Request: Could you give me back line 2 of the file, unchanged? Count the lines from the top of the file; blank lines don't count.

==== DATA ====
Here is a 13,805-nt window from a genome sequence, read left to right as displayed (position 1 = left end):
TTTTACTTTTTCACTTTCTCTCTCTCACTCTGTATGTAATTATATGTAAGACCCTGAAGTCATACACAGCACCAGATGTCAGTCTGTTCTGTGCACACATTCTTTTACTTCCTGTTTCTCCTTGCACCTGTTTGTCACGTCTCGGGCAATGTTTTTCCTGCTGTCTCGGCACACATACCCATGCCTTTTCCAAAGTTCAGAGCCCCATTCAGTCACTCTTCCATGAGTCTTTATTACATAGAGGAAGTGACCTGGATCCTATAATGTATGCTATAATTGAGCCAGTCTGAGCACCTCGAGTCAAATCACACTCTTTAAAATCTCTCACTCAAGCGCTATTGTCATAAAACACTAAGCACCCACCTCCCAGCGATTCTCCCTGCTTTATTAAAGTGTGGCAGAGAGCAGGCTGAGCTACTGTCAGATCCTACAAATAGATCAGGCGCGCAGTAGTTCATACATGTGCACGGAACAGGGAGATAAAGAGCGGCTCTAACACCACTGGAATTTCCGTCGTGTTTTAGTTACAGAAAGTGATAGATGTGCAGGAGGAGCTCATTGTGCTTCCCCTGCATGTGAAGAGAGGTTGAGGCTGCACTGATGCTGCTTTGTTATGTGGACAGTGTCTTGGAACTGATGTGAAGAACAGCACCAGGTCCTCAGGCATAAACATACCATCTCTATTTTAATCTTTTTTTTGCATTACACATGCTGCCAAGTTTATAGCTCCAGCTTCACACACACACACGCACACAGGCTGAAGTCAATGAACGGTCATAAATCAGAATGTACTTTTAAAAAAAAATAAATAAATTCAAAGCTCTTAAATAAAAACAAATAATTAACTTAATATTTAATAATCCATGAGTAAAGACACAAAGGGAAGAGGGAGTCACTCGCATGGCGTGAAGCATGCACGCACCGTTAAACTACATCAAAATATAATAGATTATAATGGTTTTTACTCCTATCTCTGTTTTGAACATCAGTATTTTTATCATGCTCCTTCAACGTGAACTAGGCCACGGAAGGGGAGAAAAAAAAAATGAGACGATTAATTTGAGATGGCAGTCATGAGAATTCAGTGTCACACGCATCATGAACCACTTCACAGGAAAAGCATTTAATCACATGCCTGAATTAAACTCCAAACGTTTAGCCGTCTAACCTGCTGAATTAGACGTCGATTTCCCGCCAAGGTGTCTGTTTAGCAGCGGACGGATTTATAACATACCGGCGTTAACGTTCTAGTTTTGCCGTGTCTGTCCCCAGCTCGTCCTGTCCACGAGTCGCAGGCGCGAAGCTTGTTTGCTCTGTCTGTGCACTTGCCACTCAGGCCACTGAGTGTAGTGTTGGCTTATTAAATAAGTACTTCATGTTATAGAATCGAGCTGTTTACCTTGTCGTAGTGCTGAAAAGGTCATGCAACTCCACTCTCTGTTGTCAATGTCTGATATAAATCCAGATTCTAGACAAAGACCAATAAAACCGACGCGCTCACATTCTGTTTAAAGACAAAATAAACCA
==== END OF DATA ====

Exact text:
TTTTACTTTTTCACTTTCTCTCTCTCACTCTGTATGTAATTATATGTAAGACCCTGAAGTCATACACAGCACCAGATGTCAGTCTGTTCTGTGCACACATTCTTTTACTTCCTGTTTCTCCTTGCACCTGTTTGTCACGTCTCGGGCAATGTTTTTCCTGCTGTCTCGGCACACATACCCATGCCTTTTCCAAAGTTCAGAGCCCCATTCAGTCACTCTTCCATGAGTCTTTATTACATAGAGGAAGTGACCTGGATCCTATAATGTATGCTATAATTGAGCCAGTCTGAGCACCTCGAGTCAAATCACACTCTTTAAAATCTCTCACTCAAGCGCTATTGTCATAAAACACTAAGCACCCACCTCCCAGCGATTCTCCCTGCTTTATTAAAGTGTGGCAGAGAGCAGGCTGAGCTACTGTCAGATCCTACAAATAGATCAGGCGCGCAGTAGTTCATACATGTGCACGGAACAGGGAGATAAAGAGCGGCTCTAACACCACTGGAATTTCCGTCGTGTTTTAGTTACAGAAAGTGATAGATGTGCAGGAGGAGCTCATTGTGCTTCCCCTGCATGTGAAGAGAGGTTGAGGCTGCACTGATGCTGCTTTGTTATGTGGACAGTGTCTTGGAACTGATGTGAAGAACAGCACCAGGTCCTCAGGCATAAACATACCATCTCTATTTTAATCTTTTTTTTGCATTACACATGCTGCCAAGTTTATAGCTCCAGCTTCACACACACACACGCACACAGGCTGAAGTCAATGAACGGTCATAAATCAGAATGTACTTTTAAAAAAAAATAAATAAATTCAAAGCTCTTAAATAAAAACAAATAATTAACTTAATATTTAATAATCCATGAGTAAAGACACAAAGGGAAGAGGGAGTCACTCGCATGGCGTGAAGCATGCACGCACCGTTAAACTACATCAAAATATAATAGATTATAATGGTTTTTACTCCTATCTCTGTTTTGAACATCAGTATTTTTATCATGCTCCTTCAACGTGAACTAGGCCACGGAAGGGGAGAAAAAAAAAATGAGACGATTAATTTGAGATGGCAGTCATGAGAATTCAGTGTCACACGCATCATGAACCACTTCACAGGAAAAGCATTTAATCACATGCCTGAATTAAACTCCAAACGTTTAGCCGTCTAACCTGCTGAATTAGACGTCGATTTCCCGCCAAGGTGTCTGTTTAGCAGCGGACGGATTTATAACATACCGGCGTTAACGTTCTAGTTTTGCCGTGTCTGTCCCCAGCTCGTCCTGTCCACGAGTCGCAGGCGCGAAGCTTGTTTGCTCTGTCTGTGCACTTGCCACTCAGGCCACTGAGTGTAGTGTTGGCTTATTAAATAAGTACTTCATGTTATAGAATCGAGCTGTTTACCTTGTCGTAGTGCTGAAAAGGTCATGCAACTCCACTCTCTGTTGTCAATGTCTGATATAAATCCAGATTCTAGACAAAGACCAATAAAACCGACGCGCTCACATTCTGTTTAAAGACAAAATAAACCA